The amount you can claim will depend on how many miles were to be covered by the flight and your lateness in arriving at the destination. You must be delayed by 3 hours or more, so if you departed over 3 hours later than planned but arrived at your destination airport only 2 hours and 45 minutes late, you will not be able to claim any compensation at all.

You can claim anything from €125 to €440 depending on the circumstances but do note that the pay-out is in Euros, not Sterling.

The minimum bracket of compensation relates to flight lengths of up to 1,500km where the arrival time was delayed by up to 2 hours. The maximum will be paid out for flights of over 3,500km between an EU and non-EU airport, where the arrival time was delayed by over 4 hours.

Compensation is paid per person so if you have been travelling with the family you may be due a large amount.

Do I get cash?

Some airlines have been known to try paying compensation using vouchers but you have the right to refuse these and to ask for the cash amount that you are due.

What if I am delayed by more than a few hours?

You are actually entitled to costs for any delays over two hours to cover food, drinks and communications. If you are delayed overnight, you are also entitled to accommodation. Costs are due even if the delay was not the airline’s fault. Ryanair challenged this in 2013 but the Court of the European Union upheld consumers’ rights to care and assistance. If you are significantly delayed the airline may give you vouchers for food and drinks on the spot however you can’t count on this. If you have pay these costs yourself, you are advised to keep the receipts so you can claim them back later from the airline.

Can I have a ticket refund?

If you are delayed by 5 hours or more you may decide not to travel and you qualify for the total refund of the ticket cost, no matter whose fault the flight delay was. That said, if you demand a refund any subsequent costs for accommodation and sustenance are your own.

Demanding a refund does not disqualify you from claiming compensation as well if the delay was caused by the airline and all other claiming criteria has been met!

What will I need to claim?

A lot of the time, the airline will cough up because it knows and accepts blame for the delay but if they choose to wipe their feet, it will help you to have the following to hand:

  • Passenger details – names, home addresses, email addresses, phone numbers
  • Any previous airline reference numbers – you may have already complained to the airline with no success
  • Flight details – booking reference, flight number, where you were flying to and from, what dates
  • Flight length
  • Supporting documents – receipts, flight tickets, boarding passes, e-tickets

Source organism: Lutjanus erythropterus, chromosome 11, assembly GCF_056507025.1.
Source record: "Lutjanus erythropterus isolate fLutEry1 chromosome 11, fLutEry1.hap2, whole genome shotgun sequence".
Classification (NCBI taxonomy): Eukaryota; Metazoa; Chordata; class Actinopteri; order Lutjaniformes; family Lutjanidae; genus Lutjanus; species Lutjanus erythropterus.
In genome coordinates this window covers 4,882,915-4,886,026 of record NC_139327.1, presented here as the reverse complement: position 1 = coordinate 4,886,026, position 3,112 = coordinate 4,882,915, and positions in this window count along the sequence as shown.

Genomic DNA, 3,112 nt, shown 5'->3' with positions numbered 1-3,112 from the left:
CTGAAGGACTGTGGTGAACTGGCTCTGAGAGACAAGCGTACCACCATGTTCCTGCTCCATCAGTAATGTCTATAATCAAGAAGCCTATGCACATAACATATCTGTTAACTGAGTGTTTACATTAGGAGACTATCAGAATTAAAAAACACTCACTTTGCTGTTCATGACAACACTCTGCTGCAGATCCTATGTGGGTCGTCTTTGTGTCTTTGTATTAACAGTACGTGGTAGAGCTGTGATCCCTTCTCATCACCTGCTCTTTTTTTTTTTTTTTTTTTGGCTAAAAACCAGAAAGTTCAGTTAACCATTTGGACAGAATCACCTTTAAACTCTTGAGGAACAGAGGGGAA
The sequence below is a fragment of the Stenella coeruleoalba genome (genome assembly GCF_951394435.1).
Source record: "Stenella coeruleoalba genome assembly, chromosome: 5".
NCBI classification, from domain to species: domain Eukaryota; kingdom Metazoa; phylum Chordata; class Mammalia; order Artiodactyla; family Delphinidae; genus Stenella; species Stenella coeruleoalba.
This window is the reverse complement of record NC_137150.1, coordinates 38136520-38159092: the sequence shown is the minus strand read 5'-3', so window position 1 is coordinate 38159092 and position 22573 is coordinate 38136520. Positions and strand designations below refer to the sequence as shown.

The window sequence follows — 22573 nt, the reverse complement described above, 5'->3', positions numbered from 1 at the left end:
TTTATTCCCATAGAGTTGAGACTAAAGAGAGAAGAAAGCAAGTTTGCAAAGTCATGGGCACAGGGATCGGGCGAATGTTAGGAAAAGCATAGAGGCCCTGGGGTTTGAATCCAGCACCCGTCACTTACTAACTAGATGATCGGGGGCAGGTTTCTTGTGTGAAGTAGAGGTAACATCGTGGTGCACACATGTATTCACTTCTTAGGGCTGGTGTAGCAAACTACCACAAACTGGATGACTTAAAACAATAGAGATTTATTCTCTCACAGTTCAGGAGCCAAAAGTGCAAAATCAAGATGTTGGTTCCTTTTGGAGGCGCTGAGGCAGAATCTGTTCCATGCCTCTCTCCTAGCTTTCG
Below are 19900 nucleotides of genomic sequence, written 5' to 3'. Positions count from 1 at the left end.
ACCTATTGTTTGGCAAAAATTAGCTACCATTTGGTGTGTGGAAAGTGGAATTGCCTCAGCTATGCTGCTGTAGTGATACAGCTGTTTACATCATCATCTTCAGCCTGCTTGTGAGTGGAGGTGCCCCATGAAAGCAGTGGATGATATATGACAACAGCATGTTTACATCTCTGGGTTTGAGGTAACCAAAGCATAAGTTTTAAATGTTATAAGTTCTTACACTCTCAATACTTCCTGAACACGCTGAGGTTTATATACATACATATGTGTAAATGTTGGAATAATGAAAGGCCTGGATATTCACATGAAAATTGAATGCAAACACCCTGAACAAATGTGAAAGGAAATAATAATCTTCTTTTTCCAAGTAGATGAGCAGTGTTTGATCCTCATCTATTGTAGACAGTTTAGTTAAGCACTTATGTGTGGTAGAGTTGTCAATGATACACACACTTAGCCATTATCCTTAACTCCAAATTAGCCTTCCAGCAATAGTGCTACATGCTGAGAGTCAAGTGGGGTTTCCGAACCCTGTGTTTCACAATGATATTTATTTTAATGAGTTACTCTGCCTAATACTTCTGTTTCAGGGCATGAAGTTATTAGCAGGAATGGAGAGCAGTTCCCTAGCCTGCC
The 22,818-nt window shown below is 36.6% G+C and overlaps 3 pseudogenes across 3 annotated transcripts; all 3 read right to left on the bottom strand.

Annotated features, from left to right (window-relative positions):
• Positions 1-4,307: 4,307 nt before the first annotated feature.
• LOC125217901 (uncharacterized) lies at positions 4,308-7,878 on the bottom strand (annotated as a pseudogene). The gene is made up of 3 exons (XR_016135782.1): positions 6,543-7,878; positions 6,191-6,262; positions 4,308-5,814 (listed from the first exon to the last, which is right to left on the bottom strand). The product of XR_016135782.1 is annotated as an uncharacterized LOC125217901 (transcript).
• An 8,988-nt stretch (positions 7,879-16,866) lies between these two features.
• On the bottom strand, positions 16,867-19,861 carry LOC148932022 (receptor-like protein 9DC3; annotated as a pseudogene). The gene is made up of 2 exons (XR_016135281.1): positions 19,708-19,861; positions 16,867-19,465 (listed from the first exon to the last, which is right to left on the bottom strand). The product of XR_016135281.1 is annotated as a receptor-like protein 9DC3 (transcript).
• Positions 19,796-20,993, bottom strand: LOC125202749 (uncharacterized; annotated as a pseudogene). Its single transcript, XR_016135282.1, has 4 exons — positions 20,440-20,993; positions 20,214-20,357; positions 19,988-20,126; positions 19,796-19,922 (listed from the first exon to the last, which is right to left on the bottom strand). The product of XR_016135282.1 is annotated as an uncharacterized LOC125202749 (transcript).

I am still not sure!

We can only cover so much in a blog post such as this. Getting compensation doesn’t have to be a major hassle but it is quicker if you know what you are doing and that is where a solicitor can be really helpful and cost effective.

If you think you have a claim and could do with the reassurance that comes with professional help, get in touch with us today.

Both in civil law and criminal law, timing and deadlines are absolutely essential to proceedings. Whether looking at the obligations of others in terms of their actions or considering the procedures we need to stick to, deadlines are important and not meeting them will make a difference on whether or not you get what you are entitled to or, more importantly, suffer a seemingly unfair consequence.

A plethora of deadlines

What’s even more complicated is that the deadlines vary greatly from hours and days to years. The implications of missed deadlines can be quite dramatic. The deadlines for making personal injury claims for example will vary depending on the specifics of the claim and the deadline for claiming compensation for a delayed flight is an entirely separate matter again.


Deadlines cut both ways

Likewise, you could find that a claim being made against you, such as for a speeding fine for example, cannot be enforced because a deadline has not been met by those who are trying to enforce the fine.


Be on the safe side

The different deadlines can be a complicated and muddled affair for anybody, lawyers included, and we don’t want to blind you with a stack of different deadlines here. That would defeat the object. There are some general rules of good housekeeping however that will set you in good stead.

Assume nothing

When you receive correspondence and you see perhaps that there is a stack of forms to go through, don’t just put them aside thinking you can come back to them later on. Nobody likes forms but at least checking what has been asked will give you a chance to be sure of any deadlines that need to be adhered to, and you may find that the form is not that great a nuisance after all.

If you are taking an action to get something you want whether it is some kind of appeal or decision, claiming something that is owed to you, complaining about an issue, be as prompt as you can. Your deadline may be passed if you delay.

Keep solid records

Those who keep good records of where they have been and what they have done are more likely to be able to spot a deadline has been passed and whether or not others have not followed procedure in terms of timing. Of course, even the smartest people would be wise to get legal advice on these matters as the rules can be complex.

By keeping good records and making a note of when correspondence was sent (using recorded delivery) or received as well as dates showing on the top of any correspondence received, these dates can be compared and contrasted with the dates of events referred to in the correspondence and this evidence could affect outcomes for or against you.